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Does Andrew Skurka ever stay still? Sure, but not to rest. When he isn’t traveling, Skurka hosts backpacking clinics, speaking in packed auditoriums and cramped church basements. He especially likes addressing Scouts and Scouters, which he did recently in Escondido, Calif. (above).


vate yourself while making dinner and setting up camp.


SCOUTING: Any suggestions on tents and shelters?


AS: The standard backpacking gear is a tent. But for many conditions, a tent is not needed. Tarps actually provide better coverage and are less expensive. They weigh less, and they’re cooler in the summer. Plus, there are fewer condensation prob- lems with a tarp. One caveat: Bugs can be a problem, especially if you’re in an area with West Nile. In those cases, use a tent or add a “bug nest” net product to your tarp setup.


SCOUTING: Let’s talk about packs. How much should a kid’s or adult’s pack weigh?


AS: For three-season conditions anywhere in the Lower 48 states, 15 pounds of equipment is a good goal. This is not counting food and water weight you’ll have. With groups you can often go less in each pack, as you can divide up the shelter and cook gear.


SCOUTING: Is ultralight gear afford- able for the average Scout?


AS: Lightweight gear can be extremely affordable. Tarps, foam pads, frame- less packs—all those items are more affordable than the heavy-gear alter-


native. You don’t need gear made of carbon fiber and titanium. That stuff is pricey. But simple gear is often inex- pensive and lightweight as well. One thing I often recommend to kids: Buy used ski poles for $10 or $15. They can stand in fine for trekking poles that would cost 10 times as much.


SCOUTING: If you could instill one thing to make backpacking easier or better for people, what would it be?


AS: Backpackers often simply take too much and there’s a lot of redun- dancy. I audited one kid on a trip, and he had five T-shirts packed along. The key thing is to think about your entire gear kit. Break it down to kitchen, sleep, clothing, and shelter components, and then eliminate any redundancies between these catego- ries. You can also use some items in two ways, like sleeping in your clothes or a jacket for added warmth, or using your trekking poles as a part of your shelter system instead of tent poles.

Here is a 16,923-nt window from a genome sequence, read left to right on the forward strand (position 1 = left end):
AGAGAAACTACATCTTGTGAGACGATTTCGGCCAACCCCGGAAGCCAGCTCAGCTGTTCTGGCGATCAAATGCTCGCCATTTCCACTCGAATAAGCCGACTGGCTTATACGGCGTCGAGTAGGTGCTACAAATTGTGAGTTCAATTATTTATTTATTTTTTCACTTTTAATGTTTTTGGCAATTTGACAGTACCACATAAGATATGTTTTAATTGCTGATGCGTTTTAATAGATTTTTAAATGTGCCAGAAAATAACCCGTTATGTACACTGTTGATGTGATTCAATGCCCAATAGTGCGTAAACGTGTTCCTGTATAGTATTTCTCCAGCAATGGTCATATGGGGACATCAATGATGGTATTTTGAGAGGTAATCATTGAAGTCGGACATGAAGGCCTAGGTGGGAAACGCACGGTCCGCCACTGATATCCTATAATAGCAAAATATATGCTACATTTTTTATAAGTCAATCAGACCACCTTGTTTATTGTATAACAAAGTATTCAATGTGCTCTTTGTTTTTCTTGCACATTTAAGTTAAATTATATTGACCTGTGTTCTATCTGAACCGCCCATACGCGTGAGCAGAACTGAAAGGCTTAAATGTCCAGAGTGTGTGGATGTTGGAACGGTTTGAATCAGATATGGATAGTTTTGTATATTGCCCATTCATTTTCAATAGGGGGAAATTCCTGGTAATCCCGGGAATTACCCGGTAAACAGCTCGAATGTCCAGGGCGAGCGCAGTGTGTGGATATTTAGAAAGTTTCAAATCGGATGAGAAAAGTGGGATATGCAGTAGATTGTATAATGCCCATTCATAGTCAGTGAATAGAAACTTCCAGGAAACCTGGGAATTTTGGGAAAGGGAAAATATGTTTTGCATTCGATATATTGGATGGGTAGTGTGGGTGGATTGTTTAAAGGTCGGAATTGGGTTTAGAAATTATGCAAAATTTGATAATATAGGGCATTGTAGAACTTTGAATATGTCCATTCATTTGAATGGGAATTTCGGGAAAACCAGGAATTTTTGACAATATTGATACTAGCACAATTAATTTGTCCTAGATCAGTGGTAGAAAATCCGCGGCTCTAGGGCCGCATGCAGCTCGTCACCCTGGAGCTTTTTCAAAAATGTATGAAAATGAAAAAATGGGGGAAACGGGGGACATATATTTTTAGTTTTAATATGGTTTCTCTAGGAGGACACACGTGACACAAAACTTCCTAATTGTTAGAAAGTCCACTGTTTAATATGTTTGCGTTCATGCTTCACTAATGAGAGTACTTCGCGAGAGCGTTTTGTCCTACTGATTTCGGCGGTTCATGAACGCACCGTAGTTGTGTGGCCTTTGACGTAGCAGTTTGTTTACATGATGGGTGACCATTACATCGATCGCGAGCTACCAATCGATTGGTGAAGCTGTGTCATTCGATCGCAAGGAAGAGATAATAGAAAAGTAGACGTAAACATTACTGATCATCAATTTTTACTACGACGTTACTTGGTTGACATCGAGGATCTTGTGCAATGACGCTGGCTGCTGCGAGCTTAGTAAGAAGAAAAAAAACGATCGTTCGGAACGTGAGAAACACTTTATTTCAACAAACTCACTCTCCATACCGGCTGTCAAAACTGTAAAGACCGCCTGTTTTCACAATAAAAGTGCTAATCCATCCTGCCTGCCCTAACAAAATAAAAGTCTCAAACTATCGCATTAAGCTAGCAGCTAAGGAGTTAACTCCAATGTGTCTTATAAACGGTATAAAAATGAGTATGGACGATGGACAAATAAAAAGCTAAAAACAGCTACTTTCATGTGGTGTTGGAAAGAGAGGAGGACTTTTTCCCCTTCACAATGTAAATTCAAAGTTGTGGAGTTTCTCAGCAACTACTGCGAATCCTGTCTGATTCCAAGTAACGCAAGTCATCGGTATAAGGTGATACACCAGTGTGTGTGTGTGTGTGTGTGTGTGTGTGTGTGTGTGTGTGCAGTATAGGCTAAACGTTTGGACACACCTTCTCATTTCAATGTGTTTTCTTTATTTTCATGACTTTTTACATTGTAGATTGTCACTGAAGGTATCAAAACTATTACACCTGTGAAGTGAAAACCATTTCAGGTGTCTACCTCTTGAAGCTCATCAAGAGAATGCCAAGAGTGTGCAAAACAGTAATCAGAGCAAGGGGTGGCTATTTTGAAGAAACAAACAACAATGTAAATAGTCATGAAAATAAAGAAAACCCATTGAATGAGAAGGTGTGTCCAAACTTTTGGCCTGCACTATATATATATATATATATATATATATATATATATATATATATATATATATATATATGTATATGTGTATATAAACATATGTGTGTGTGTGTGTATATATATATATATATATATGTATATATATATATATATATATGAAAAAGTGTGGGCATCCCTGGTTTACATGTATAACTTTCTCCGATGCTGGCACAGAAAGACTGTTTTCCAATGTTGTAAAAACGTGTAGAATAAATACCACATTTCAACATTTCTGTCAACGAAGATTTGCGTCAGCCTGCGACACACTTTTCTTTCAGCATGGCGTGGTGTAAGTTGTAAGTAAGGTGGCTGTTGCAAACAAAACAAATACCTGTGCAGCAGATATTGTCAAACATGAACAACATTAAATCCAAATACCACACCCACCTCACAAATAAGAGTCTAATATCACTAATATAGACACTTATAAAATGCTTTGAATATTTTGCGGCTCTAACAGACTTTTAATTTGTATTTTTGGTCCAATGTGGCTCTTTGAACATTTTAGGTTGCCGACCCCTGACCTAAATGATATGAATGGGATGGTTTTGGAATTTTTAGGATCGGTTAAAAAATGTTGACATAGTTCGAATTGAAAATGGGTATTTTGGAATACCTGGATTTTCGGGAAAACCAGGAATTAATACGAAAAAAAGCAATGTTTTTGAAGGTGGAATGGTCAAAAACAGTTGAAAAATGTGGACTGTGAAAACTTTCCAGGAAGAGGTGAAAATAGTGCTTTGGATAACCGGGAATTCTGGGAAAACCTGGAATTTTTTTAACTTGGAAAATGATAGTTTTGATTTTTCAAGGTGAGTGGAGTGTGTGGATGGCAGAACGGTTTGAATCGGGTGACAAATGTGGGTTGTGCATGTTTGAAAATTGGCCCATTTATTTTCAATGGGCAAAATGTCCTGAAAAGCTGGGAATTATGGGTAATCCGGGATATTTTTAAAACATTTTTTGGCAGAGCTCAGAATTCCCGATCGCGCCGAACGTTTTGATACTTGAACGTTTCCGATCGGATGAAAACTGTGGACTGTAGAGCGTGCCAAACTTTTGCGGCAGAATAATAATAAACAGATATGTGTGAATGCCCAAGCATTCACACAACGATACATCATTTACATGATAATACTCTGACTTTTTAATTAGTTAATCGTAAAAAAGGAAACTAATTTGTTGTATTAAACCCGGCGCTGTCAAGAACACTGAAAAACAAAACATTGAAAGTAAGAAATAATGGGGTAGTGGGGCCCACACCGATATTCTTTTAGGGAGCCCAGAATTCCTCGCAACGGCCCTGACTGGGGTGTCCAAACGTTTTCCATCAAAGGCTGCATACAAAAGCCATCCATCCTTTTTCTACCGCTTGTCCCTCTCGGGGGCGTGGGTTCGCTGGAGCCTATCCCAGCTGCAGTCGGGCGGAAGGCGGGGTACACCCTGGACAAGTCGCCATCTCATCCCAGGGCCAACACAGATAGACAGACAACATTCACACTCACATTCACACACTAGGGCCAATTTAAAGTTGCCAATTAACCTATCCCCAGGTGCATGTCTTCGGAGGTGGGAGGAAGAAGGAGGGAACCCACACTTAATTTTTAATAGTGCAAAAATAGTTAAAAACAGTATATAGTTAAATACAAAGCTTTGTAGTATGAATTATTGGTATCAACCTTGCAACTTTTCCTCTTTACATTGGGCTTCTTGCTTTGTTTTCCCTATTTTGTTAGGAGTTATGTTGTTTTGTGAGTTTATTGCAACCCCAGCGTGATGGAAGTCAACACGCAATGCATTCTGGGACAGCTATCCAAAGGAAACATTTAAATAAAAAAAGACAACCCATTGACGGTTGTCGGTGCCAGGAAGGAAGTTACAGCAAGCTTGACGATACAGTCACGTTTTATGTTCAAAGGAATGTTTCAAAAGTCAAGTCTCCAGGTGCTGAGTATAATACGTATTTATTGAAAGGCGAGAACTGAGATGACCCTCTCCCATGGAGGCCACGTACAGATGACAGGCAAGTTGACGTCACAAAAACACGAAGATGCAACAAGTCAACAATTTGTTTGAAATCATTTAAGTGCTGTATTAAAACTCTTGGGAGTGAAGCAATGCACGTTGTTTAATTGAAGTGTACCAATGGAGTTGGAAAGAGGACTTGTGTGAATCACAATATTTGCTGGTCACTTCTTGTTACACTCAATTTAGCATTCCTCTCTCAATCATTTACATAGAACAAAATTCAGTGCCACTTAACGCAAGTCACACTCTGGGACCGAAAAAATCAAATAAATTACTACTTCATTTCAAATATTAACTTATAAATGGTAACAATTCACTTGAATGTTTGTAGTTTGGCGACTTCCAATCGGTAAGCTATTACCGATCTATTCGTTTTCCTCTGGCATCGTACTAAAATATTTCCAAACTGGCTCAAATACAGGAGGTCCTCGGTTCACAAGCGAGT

SCOUTING: Any final random camp or gear advice?


AS: Hand sanitizer is a great idea for groups. Make kids wash with it every time after they go to the bathroom and before meals. I am a believer that poor hygiene, not bad water or food, is how lots of kids get sick outdoors.


SCOUTING: Switching gears, can you talk about motivating young people to get outside?


AS: Kids need to see your passion for a place. If you expose kids, they will


GET INTO‘GEAR’ Wish you could hire Andrew Skurka to personally pack for your next big adven- ture? Get the next best thing with his new book, The Ultimate Hiker’s Gear Guide: Tools and Techniques to Hit the Trail (National Geographic Books, $20). Skurka, Outside magazine’s 2010


“Adventurer of the Year,” packs his com- prehensive guide with practical information about the best cloth- ing, footwear, trekking poles, backpacks, sleeping bags, knives, shelter systems, and cooking gear that will help you plan your next trip. And if you’re


gearing up on a budget, don’t miss Skurka’s money- saving tips, including


inexpensive alternatives to pricey gear. For example, he recommends buying pots made of aluminum ($15) instead of titanium ($80) and fleece jackets ($50) instead of down-insulated parkas ($200). There’s even geographic-specific packing lists for trips through the Sierra Nevadas, Minnesota’s backcountry, and— hey!—Philmont Scout Ranch. Before you pack for another trip, read this.


READ AN EXCERPT from Andrew Skurka’s book to prepare for your next adventure at scoutingmagazine. org/skurka.


 2012 ¿ SCOUTING 29


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